In either case, after launching QEMU, our operating system should boot… while running inside itself!
In some circumstances though it may happen that the wrong operating system is
booted, or that you end up at the EFI setup screen. This can happen if your
system is not configured to boot from the “first” EFI entry listed in the EFI
partition. Because the boot order is not recorded anywhere on the storage
device (it’s recorded in the EFI flash memory), of course OVMF won’t know which
operating system you intended to boot, and will just attempt to launch the
first one it finds. You can use the EFI setup screen provided by OVMF to change
the boot order in the way you like. After that, changes will be saved into the
/tmp/OVMF_VARS_4M.ms.fd file on the host: you should keep a copy of that file
so that, next time you launch QEMU, you’ll boot directly into your operating
Reading PCR banks after boot
Once our operating system has launched inside QEMU, and after the boot process is complete, the PCR banks will be filled and recorded by swtpm.
If we choose to copy only the early boot files (choice #1), then of course our operating system won’t be fully booted: it’ll likely hang waiting for the root filesystem to appear, and may eventually drop to the initrd shell. None of that really matters if all we want is to see the PCR values stored by the bootloader.
Before we can extract those PCR values, we first need to stop QEMU (Ctrl-C is
fine), and then we can read it with
# replace '/dev/tpm1' with the device created by swtpm
tpm2_pcrread -T device:/dev/tpm1
Using the method described here in this article, PCRs 4, 5, 8, and 9 inside the emulated TPM should match the PCRs in our real TPM. And here comes an interesting application of this method: if we upgrade our bootloader or kernel, and we want to know the future PCR values that our system will have after reboot, we can simply follow this procedure and obtain those PCR values without shutting down our system! This can be especially useful if we use TPM sealing: we can reseal our secrets and make them unsealable at the next reboot without trouble.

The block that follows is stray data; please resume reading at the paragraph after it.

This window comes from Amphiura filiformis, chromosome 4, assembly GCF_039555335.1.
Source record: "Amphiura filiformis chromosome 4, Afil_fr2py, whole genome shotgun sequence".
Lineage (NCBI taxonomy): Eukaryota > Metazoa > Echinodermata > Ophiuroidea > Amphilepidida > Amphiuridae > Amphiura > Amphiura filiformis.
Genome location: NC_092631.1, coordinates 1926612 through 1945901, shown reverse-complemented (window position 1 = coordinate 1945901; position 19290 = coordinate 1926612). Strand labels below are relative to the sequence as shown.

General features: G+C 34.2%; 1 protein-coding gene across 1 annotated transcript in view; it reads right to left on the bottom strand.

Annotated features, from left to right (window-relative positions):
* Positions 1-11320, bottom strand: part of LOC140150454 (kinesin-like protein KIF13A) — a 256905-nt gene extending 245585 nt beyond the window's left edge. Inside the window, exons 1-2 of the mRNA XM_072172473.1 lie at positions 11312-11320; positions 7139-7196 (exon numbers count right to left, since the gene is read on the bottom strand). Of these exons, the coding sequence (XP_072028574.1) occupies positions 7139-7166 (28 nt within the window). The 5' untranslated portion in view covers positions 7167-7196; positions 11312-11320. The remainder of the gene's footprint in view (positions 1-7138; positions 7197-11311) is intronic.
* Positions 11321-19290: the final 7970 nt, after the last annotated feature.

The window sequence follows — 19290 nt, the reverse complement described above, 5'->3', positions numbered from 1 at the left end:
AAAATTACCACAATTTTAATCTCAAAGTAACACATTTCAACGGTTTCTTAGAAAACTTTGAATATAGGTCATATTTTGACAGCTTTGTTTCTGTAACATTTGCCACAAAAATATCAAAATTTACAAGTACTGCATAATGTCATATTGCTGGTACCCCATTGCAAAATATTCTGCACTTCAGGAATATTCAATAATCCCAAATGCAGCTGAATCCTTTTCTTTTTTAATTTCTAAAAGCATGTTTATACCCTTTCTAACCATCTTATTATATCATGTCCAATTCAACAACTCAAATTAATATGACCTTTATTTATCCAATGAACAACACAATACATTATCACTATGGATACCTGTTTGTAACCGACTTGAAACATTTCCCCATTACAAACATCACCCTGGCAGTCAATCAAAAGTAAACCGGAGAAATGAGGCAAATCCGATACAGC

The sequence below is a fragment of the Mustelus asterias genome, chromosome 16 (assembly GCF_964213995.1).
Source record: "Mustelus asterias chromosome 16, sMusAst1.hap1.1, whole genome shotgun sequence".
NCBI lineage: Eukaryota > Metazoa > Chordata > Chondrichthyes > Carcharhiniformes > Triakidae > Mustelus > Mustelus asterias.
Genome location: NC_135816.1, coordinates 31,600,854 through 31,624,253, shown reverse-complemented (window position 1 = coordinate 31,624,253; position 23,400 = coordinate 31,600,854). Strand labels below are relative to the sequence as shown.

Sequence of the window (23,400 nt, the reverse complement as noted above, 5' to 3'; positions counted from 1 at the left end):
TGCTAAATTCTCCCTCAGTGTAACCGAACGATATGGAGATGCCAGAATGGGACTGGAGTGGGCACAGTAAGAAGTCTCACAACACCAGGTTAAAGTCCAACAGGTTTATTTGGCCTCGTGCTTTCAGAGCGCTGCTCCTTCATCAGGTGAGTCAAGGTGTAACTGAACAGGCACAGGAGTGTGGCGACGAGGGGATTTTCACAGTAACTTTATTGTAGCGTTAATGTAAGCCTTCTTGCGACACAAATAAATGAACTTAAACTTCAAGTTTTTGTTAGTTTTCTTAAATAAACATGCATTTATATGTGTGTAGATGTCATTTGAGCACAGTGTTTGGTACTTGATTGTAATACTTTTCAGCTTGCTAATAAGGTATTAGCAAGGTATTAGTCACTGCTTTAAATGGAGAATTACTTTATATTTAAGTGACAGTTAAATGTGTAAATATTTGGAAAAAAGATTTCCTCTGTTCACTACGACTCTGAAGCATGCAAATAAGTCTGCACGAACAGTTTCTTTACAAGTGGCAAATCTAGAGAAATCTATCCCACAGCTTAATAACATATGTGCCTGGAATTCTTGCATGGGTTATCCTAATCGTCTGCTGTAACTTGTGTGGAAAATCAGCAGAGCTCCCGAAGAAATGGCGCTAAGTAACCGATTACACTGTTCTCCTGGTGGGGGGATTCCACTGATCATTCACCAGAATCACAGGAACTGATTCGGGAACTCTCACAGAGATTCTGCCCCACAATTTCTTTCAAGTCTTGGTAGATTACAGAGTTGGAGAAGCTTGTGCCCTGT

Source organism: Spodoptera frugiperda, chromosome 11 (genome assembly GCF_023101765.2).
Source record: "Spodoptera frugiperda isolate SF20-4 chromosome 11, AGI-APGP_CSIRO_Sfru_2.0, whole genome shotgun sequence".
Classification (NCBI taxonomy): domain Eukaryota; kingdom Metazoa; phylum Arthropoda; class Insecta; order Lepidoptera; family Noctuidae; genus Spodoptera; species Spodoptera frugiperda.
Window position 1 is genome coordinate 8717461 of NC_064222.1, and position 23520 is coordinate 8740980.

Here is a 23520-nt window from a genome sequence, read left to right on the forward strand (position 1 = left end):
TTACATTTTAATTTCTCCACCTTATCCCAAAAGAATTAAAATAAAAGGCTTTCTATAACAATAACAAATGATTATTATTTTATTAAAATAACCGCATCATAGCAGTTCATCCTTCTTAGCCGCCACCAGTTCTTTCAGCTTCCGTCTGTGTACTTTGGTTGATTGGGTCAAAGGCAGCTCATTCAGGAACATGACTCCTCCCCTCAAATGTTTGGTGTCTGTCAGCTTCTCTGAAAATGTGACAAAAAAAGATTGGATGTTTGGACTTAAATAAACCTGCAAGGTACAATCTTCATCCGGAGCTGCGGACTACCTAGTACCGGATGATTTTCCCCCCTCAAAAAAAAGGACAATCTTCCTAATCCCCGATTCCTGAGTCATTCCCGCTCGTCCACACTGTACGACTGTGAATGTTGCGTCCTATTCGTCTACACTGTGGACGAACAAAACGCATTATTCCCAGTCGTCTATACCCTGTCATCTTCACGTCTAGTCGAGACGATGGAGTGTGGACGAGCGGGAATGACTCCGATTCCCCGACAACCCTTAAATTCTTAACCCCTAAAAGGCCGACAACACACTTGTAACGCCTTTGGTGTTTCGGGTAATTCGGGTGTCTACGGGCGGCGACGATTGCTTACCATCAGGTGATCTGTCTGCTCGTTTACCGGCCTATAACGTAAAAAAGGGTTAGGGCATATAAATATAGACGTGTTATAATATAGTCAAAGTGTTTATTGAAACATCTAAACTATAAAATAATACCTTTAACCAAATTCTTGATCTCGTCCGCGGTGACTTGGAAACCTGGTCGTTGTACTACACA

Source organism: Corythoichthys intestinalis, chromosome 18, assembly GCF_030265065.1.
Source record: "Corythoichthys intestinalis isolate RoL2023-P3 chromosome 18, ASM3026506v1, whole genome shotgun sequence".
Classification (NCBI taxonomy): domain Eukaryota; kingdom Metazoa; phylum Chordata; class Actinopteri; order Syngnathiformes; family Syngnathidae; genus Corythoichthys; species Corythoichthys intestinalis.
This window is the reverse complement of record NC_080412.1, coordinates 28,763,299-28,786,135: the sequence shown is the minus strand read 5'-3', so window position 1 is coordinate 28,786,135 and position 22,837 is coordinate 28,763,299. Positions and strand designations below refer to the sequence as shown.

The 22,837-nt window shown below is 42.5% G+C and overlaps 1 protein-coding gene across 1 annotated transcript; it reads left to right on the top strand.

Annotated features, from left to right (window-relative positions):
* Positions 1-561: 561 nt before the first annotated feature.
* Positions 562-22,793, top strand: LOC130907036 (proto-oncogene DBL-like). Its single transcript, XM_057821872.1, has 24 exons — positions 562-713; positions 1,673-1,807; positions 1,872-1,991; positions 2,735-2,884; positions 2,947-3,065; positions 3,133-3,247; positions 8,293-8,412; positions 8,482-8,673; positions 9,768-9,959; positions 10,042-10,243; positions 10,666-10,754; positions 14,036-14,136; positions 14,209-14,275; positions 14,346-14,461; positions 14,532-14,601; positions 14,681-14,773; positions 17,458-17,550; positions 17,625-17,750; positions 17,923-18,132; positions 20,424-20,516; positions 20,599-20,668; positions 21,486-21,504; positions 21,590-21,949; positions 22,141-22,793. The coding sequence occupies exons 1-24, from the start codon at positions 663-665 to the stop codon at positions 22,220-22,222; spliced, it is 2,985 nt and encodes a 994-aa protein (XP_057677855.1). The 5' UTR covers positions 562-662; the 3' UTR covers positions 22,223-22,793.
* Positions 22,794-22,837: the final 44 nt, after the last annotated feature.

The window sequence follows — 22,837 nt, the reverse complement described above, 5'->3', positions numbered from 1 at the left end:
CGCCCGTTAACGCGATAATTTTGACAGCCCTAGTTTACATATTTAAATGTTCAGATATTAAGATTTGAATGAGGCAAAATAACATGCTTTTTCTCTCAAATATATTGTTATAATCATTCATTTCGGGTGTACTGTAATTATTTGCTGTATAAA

Restarting the virtual machine
If we want to restart the guest inside the virtual machine, and obtain a consistent TPM state every time, we should start from a “clean” state every time, which means:
- restart swtpm
- recreate the
- launch QEMU again
If we don’t restart swtpm, the virtual TPM state (and in particular the PCR banks) won’t be cleared, and new PCR measurements will simply be added on top of the existing state. If we don’t recreate the drive file, it’s possible that some modifications to the filesystems will have an impact on the future PCR measurements.
We don’t necessarily need to recreate the
/tmp/OVMF_VARS_4M.ms.fd file every
time. In fact, if you need to modify any EFI setting to make your system
bootable, you might want to preserve it so that you don’t need to change EFI
settings at every boot.
Automating the entire process
I’m (very slowly) working on turning this entire procedure into a script, so that everything can be automated. Once I find some time I’ll finish the script and publish it, so if you liked this article, stay tuned, and let me know if you have any comment/suggestion/improvement/critique!